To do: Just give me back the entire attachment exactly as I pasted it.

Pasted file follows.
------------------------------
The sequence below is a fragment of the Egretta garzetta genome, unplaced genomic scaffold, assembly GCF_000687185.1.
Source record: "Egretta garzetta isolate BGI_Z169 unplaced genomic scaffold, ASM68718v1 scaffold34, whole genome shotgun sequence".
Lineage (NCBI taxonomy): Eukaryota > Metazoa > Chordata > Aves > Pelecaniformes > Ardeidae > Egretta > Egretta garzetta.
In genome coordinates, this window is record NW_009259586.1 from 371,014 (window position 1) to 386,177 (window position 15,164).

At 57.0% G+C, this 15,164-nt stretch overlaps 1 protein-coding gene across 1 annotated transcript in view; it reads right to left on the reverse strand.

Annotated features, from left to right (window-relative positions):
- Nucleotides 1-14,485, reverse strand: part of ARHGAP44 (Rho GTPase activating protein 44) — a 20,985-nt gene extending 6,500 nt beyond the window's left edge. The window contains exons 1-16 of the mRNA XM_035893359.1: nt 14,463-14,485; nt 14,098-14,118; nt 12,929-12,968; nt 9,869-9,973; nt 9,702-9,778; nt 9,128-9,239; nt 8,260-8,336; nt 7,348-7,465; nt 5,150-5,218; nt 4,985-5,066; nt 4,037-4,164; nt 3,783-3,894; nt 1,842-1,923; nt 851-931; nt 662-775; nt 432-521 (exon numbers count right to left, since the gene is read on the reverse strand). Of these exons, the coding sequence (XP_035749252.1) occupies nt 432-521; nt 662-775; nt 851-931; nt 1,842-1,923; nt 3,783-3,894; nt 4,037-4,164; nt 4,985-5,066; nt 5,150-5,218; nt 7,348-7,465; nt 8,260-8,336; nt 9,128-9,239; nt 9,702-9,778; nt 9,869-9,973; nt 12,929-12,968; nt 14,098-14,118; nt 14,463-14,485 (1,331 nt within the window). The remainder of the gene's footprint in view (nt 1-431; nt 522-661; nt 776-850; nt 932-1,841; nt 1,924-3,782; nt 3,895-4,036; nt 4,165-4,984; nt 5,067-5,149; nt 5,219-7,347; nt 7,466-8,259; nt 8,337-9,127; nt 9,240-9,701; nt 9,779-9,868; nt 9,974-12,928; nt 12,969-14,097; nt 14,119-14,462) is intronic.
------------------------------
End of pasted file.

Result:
The sequence below is a fragment of the Egretta garzetta genome, unplaced genomic scaffold, assembly GCF_000687185.1.
Source record: "Egretta garzetta isolate BGI_Z169 unplaced genomic scaffold, ASM68718v1 scaffold34, whole genome shotgun sequence".
Lineage (NCBI taxonomy): Eukaryota > Metazoa > Chordata > Aves > Pelecaniformes > Ardeidae > Egretta > Egretta garzetta.
In genome coordinates, this window is record NW_009259586.1 from 371,014 (window position 1) to 386,177 (window position 15,164).

At 57.0% G+C, this 15,164-nt stretch overlaps 1 protein-coding gene across 1 annotated transcript in view; it reads right to left on the reverse strand.

Annotated features, from left to right (window-relative positions):
- Nucleotides 1-14,485, reverse strand: part of ARHGAP44 (Rho GTPase activating protein 44) — a 20,985-nt gene extending 6,500 nt beyond the window's left edge. The window contains exons 1-16 of the mRNA XM_035893359.1: nt 14,463-14,485; nt 14,098-14,118; nt 12,929-12,968; nt 9,869-9,973; nt 9,702-9,778; nt 9,128-9,239; nt 8,260-8,336; nt 7,348-7,465; nt 5,150-5,218; nt 4,985-5,066; nt 4,037-4,164; nt 3,783-3,894; nt 1,842-1,923; nt 851-931; nt 662-775; nt 432-521 (exon numbers count right to left, since the gene is read on the reverse strand). Of these exons, the coding sequence (XP_035749252.1) occupies nt 432-521; nt 662-775; nt 851-931; nt 1,842-1,923; nt 3,783-3,894; nt 4,037-4,164; nt 4,985-5,066; nt 5,150-5,218; nt 7,348-7,465; nt 8,260-8,336; nt 9,128-9,239; nt 9,702-9,778; nt 9,869-9,973; nt 12,929-12,968; nt 14,098-14,118; nt 14,463-14,485 (1,331 nt within the window). The remainder of the gene's footprint in view (nt 1-431; nt 522-661; nt 776-850; nt 932-1,841; nt 1,924-3,782; nt 3,895-4,036; nt 4,165-4,984; nt 5,067-5,149; nt 5,219-7,347; nt 7,466-8,259; nt 8,337-9,127; nt 9,240-9,701; nt 9,779-9,868; nt 9,974-12,928; nt 12,969-14,097; nt 14,119-14,462) is intronic.